“I’m selfish, impatient and a little insecure. I make mistakes, I am out of control and at times hard to handle.” ~ Marilyn Monroe

Image representing Creative Commons as depicte...

So this showed up in my e-mail today regarding this post:

Hello,

I noticed on your blog that you state: “Please don’t appropriate my words or pictures without contacting me first. This blog may be linked to other blogs or websites.”

I hope that you will extend the same courtesy to me, since the images on your Blackwing pencils post are from my website, blackwingpages.com. And the quote with which you begin your post was first posted on my site as well.

Sincerely,
Sean Malone

It appears I have erred again. Here is my response to Mr. Malone:

Dear Sean Malone,
Please let me clarify one thing: I did not find that image on your blog. I found it while doing a search on Google Images with the qualifier “creative commons.” If you do the same search, you will find the image. Unfortunately, your image is associated with several articles on the web, and it is from those articles that I gleaned my information for my post: The Hollywood Reporter, Dangerous Minds, and The Daily News (and of course, the Blackwing site). What spawned my interest in Blackwings was a post on tumblr; unfortunately, I do not remember which post.

The quote originates from The Paris Review, one of its “The Art of” series. I may have found the quote on your site. I honestly do not know. I quote from The Paris Review frequently.

I’m not trying to be pedantic here, only to explain. Yes, the image is yours, but I did not take it from your site, as I have explained. I use the creative commons tag when doing image searches. That I found the image on several sites without attribution led me to believe–erroneously, obviously–that it was an image that could be used under fair use. I am truly sorry that your image has been appropriated, and I will remove it from the post if that is what you would prefer, or I could reference it, link it, and name you as its creator. I will abide by whatever you wish.

Please know that I try very hard to do my due diligence. When I find the same general information on many sites, that indicates that the information is in the public domain. However, the big caveat here is that because we are now a digital world, public domain is a term that is wracked with inaccuracies, as is shown by the number of people on the web who used your image without attribution. It is a double-edged sword that we work under in our desire to share our interests with those out there in the ether, never knowing what tack that information will take on its journey.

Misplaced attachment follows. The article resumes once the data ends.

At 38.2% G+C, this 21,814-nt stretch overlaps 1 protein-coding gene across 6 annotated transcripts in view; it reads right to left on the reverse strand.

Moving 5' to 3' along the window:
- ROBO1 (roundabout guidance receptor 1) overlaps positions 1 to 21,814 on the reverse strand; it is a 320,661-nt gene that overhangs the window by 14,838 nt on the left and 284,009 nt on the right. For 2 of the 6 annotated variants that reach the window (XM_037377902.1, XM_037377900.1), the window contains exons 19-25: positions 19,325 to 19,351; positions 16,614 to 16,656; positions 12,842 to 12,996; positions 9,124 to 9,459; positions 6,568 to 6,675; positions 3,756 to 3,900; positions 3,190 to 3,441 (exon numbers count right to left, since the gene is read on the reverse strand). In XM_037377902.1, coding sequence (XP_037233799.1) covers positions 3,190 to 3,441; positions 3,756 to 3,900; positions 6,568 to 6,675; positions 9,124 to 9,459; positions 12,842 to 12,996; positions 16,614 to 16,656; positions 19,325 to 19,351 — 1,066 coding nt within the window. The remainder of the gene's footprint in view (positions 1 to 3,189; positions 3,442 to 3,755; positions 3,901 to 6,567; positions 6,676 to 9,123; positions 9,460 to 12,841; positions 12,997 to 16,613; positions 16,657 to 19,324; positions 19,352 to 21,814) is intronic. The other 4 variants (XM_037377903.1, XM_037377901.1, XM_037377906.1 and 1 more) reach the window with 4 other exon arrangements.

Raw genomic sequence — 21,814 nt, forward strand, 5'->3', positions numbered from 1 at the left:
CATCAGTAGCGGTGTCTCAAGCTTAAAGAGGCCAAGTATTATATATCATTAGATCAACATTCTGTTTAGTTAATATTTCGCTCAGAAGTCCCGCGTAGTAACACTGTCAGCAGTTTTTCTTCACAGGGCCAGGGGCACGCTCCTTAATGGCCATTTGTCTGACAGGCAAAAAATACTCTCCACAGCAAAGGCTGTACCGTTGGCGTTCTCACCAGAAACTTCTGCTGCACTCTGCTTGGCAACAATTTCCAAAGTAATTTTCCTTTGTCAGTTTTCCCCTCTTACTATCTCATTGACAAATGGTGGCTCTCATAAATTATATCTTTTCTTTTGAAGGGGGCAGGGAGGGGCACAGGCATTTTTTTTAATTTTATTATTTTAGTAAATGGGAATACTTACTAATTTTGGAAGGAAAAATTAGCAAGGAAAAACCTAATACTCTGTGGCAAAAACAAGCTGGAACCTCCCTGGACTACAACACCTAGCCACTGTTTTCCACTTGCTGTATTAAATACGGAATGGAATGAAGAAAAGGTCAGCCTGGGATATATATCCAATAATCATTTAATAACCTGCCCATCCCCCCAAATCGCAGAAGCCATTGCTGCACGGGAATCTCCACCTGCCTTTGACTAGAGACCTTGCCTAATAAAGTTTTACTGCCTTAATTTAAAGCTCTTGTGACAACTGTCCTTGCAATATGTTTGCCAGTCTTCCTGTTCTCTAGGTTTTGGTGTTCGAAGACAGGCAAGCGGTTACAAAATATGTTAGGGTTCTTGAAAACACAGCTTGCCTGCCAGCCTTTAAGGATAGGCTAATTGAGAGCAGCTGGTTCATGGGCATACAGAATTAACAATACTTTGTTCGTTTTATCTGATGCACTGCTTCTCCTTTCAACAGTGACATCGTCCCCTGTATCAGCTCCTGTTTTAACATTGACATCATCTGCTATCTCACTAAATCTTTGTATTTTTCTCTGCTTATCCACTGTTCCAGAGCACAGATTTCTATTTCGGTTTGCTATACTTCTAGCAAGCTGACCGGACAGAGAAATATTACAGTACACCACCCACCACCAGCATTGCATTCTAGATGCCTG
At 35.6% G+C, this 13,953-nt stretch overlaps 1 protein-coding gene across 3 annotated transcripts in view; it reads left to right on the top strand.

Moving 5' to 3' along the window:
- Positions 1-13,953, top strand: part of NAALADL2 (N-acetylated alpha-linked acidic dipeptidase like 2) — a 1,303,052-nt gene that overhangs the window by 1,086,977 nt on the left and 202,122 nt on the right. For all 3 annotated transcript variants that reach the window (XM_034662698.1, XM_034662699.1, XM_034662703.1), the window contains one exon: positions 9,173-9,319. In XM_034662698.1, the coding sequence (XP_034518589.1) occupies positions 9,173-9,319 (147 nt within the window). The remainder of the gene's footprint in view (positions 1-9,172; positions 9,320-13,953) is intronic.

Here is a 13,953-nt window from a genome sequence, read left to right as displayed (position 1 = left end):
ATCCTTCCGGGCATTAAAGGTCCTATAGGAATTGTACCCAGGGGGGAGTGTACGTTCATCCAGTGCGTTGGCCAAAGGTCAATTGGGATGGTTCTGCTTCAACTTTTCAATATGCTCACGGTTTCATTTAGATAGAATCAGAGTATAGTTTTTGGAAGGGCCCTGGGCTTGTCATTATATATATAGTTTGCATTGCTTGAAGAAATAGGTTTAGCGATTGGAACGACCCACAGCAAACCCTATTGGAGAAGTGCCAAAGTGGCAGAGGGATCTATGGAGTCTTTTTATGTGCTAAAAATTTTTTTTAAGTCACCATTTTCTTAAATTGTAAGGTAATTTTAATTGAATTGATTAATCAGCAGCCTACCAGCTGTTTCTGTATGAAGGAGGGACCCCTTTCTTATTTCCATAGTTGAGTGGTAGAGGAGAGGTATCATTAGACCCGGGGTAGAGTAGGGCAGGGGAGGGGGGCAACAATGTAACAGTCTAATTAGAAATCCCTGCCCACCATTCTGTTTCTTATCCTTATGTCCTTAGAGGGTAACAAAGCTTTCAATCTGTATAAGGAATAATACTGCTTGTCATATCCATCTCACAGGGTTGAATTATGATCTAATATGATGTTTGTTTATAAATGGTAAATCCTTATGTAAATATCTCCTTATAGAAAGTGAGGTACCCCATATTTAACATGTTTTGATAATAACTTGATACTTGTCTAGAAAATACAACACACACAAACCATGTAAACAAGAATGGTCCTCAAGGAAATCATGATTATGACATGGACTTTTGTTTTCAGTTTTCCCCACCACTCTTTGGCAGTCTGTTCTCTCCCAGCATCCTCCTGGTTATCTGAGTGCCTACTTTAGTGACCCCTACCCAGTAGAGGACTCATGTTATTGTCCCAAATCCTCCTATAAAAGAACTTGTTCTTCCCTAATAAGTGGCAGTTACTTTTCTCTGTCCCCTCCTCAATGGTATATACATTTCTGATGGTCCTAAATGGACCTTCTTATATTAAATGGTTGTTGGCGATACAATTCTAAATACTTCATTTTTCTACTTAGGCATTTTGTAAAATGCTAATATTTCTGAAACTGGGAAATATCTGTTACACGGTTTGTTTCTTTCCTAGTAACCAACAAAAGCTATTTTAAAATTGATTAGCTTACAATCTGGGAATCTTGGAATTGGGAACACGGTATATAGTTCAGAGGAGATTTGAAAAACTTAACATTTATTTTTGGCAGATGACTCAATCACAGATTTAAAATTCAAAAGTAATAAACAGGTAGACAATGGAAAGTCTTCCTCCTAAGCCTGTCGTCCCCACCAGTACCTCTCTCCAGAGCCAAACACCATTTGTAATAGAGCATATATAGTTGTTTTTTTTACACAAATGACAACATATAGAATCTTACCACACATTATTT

This has been an overlong explanation and apology. I do want to say that I just spent a good amount of time perusing your site, and it is a wonderful harbinger of information on the Blackwing.

Again, my apologies. Please let me know how you wish me to proceed.

                   

So this is my question to you: Do I sound bitchy (because I really wasn’t trying to be)?

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“I’m not in the employ of Eberhard Faber, but I regard it as duty to set down his devotion to the Blackwing.” ~ Joseph McElrath, from John Steinbeck: The Contemporary Reviews

Vladimir Nabokov writing draft on index cards with Blackwing Pencil getty image
Vladimir Nabokov writing a draft on index cards with Blackwing Pencil
(Getty Image attributed to his wife Vera)

Writers are a funny bunch . . . I have always insisted on using Ticonderoga #1 pencils because of the softness of the lead. Believe me this desire has caused consternation for many an office manager.  Then there is my need to write on graph paper, usually four lines per inch; I even use a grid when working in Word, which has frustrated many people when I send them a document that still has the visible grid.

Oh well.

In fact, I’m down to my last box of #1 pencils, but my goal is to replace these yellow Ticonderogas with Blackwings . . . some day.

                   

Blackwing 602 by ursonate fcc
Vintage Blackwing 602
by ursonate (FCC)

When Eberhard Faber discontinued production of the original Blackwing in 1998 because of production costs, original 602’s could be found on E Bay for as much as $50 per pencil. Devotion is a wicked mistress.

“Since the pencil’s introduction in the 1930s, the Blackwing has developed a cult following of artists, writers, and designers. Vladimir Nabokov preferred Blackwings for sketching out his novels on index cards, Truman Capote kept boxes of them on his nightstand, and John Steinbeck once declared the the pencil  ‘the best I have ever had.’ (He used some 300 of them to complete East of Eden.) The pencils have appeared on “Mad Men” and in the hands of the likes of Quincy Jones and Stephen Sondheim.”

~ Margaret Eby, An ode to the Blackwing 602, Vladimir Nabokov’s favorite pencil

                   

From the Palomino website:

Palomino founder and CEO Charles Berolzheimer re-introduced the Blackwing pencil in 2011, both in its original form (the “602″) for devotees, writers and everyday users, as well as a modified version with a slightly softer lead for artists.

Some of the world’s most legendary Grammy, Emmy, Pulitzer and Academy Award winners have created with Blackwing pencils. The list of known users includes John Steinbeck, Stephen Sondheim, Leonard Bernstein and Chuck Jones, who proudly used Blackwings to create Bugs Bunny and countless other Looney Tunes characters.

Its roots go back to the 1930’s when it was first introduced by Eberhard Faber. In 1998, after several corporate acquisitions, it was discontinued, but not forgotten. In fact, fans began paying as much as $40 on eBay for a single Blackwing pencil.